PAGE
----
George B. Cluett
George B. Cluett

Information on this page is from History of Rensselaer County, New York by Nathaniel Bartlett Sylvester, published in 1880.

GEORGE B. CLUETT, the subject of this narrative, belongs to that class of young men who, while young, meet by necessity the obstacles of life coincident with limited means, contend for position, with the odds against them, with young men of wealth and trained business capacity, and see no propitious future either of business or of leisure, but from boyhood begin at the foundation of business to carve out a fortune for themselves. Such men, who, with strong hearts and willing hands, early learn to provide for themselves, often suddenly appear in the great business circle side by side with men of large experience and wealth, and finally gain control of trade.

George B. Cluett was born Nov. 21, 1838, in Wolverhampton, England, and came to Troy with his parents, William and Ann Cluett, July 19, 1850. He received a liberal education in the schools at home in Troy, and such parental training as made early impressions of integrity and morality. At the age of sixteen, in the year 1854, he became a clerk for Maullin & Blanchard, collar-manufacturers, in whose employ his brother, J. W. A. Cluett, has been since 1852. This firm was established in 1851 and employed as their first clerks the Cluett brothers. In 1857, J. W. A. Cluett joined his father in business under the firm-name of William Cluett & Son. George B. Cluett retained his position as clerk, until 1861, and became a partner with Mr. Maullin, Mr. Blanchard having withdrawn from the firm. This firm continued business until 1862, when, upon the death of the senior member, a new firm was organized, with the title of George B. Cluett, Bro. & Co., consisting of George B. Cluett, J. W. A. Cluett, and Charles J. Saxe, J. W. A. Cluett having dissolved partnership with his father at the same time.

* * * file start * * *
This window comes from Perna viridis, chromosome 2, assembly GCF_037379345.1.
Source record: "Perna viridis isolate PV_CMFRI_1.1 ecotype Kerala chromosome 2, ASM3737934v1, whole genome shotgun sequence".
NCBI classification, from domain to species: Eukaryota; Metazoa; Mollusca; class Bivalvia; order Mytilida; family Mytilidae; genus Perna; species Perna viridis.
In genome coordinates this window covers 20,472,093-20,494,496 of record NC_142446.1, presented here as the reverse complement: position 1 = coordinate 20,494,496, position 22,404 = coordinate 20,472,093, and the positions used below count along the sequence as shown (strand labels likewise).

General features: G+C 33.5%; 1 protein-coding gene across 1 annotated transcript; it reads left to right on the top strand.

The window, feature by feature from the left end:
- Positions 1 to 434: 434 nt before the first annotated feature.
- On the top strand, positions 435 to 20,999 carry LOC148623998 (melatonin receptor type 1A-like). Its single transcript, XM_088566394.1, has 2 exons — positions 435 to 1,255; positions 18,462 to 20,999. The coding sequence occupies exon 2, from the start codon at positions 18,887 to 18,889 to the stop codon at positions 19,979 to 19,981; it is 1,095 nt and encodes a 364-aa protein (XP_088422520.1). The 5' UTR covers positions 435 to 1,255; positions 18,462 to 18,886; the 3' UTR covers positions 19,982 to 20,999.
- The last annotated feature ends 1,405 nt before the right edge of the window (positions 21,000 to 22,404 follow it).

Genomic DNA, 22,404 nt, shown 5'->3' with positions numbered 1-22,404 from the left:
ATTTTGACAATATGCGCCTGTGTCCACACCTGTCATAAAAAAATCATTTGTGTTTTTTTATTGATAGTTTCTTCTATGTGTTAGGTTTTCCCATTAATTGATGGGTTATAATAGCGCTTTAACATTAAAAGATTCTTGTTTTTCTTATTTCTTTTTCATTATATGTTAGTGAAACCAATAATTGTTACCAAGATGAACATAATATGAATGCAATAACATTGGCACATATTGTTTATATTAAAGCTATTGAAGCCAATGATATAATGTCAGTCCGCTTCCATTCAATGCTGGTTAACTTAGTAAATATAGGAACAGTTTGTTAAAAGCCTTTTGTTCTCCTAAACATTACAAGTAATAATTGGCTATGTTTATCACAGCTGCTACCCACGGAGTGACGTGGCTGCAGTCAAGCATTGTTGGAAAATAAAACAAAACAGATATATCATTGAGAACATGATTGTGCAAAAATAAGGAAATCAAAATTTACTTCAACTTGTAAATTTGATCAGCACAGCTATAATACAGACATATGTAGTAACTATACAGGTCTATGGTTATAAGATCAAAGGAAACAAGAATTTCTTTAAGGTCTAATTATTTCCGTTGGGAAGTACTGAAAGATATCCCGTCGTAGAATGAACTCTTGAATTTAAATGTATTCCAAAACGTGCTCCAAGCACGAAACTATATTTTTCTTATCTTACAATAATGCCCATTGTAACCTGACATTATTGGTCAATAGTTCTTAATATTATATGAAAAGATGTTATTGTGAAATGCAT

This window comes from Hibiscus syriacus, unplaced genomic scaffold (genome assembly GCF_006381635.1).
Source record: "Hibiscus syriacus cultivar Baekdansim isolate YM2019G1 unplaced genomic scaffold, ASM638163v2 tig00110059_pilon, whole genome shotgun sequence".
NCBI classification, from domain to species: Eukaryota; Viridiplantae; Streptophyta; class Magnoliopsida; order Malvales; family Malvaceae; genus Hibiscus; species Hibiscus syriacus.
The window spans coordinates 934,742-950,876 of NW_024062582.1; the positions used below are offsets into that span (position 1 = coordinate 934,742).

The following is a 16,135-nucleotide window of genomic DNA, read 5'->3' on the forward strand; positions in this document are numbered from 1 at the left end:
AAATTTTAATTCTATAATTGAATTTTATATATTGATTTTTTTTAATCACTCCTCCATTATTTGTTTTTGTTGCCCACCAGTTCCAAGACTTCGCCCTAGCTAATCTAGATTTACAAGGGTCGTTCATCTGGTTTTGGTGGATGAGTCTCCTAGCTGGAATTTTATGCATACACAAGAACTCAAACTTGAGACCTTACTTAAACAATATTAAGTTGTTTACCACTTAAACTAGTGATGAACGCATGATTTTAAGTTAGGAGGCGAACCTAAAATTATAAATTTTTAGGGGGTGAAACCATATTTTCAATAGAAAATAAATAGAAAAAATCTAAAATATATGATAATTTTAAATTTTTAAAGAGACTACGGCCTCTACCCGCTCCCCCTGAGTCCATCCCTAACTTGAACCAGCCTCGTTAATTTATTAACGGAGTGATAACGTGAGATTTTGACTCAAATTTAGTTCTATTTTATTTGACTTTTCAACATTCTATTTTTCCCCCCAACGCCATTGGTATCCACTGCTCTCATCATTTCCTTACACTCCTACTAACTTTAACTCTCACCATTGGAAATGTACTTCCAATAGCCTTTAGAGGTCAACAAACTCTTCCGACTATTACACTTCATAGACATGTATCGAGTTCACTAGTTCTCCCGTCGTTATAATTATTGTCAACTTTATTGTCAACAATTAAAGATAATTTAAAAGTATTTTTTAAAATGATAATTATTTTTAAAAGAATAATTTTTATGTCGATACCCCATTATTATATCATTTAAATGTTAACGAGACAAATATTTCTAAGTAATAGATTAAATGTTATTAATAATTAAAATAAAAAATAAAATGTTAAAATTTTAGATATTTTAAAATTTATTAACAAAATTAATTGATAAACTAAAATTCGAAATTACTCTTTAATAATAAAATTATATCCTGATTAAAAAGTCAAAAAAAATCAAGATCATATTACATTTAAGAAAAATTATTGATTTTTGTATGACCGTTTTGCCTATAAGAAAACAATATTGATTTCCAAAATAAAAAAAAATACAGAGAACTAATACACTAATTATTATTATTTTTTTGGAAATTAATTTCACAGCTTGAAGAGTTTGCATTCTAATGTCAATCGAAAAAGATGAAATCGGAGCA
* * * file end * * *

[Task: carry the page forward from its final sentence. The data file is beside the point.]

In 1862 another brother, Robert Cluett, came into the business as clerk, and in 1866, upon the withdrawal of Mr. Saxe, he became a member of the co-partnership. Mr. R. S. Norton, who had been traveling agent for the house since 1869, became a member of the firm in 1874, the firm-name remaining unchanged. In 1873, George B. Cluett, Bro. & Co. opened a retail men's furnishing-store in Troy and, soon after that time, began to manufacture shirts to order. Their success in making fine shirts induced them to offer them to the trade. The increasing demand for the linen goods of this firm necessitated more ample accommodations for manufacturing purposes, and in 1878, they erected a shirt laundry - a five-story brick building, 70 by 45 feet - on North Fourth Street. George B. Cluett, Bro. & Co. have made many valuable improvements in the manufacture of linen goods. Their "Patent Bound Bosom Shirt," "Reinforced Bound Collar," and "Entire Seam Cuff," for which they have also been granted patents, are known to the best trade of the United States.

This important industry of manufacturing linen goods, second to no other in Troy, and which was first invested with the dignity of a special pursuit, has increased with the rapid demands of trade until the aggregate sales amount to several millions of dollars annually, and to such an extent has the trade of this firm increased that they have opened offices for the distribution of their goods in New York, Boston, Philadelphia, Baltimore, Chicago, and San Francisco.

Mr. George B. Cluett in politics is a Republican, and a supporter of all enterprises tending towards necessary local improvement and the preservation of good society. He is an active member of Christ Church of Troy and a supporter of church and kindred interests. He was first married, in 1863, to Sarah B., daughter of G. D. Golden, of Troy. His wife died the following year, and, in 1867, he married Amanda R., daughter of Judge N. J. Rockwell, of Illinois.

NOTE from Lin Van Buren: The children of George B. CLUETT and wife Amanda R. CLUETT, as per the 1880 US Census, were these:

On 1 July 1911 in Tottenville, Staten Island, New York City, in the presence of George Bywater CLUETT and his second wife Amanda R. CLUETT nee ROCKWELL, daughter Beatrice CLUETT launched the newly built 135-foot three-masted schooner-rigged auxiliary cruiser (with 75 horsepower engine) the George B. Cluett, a gift from her father George B. CLUETT to the English missionary Sir Wilfred Thomason GRENFELL (1865-1940), to be placed into service as a hospital ship for Sir Wilfred's missionary work to the inhabitants of Labrador.

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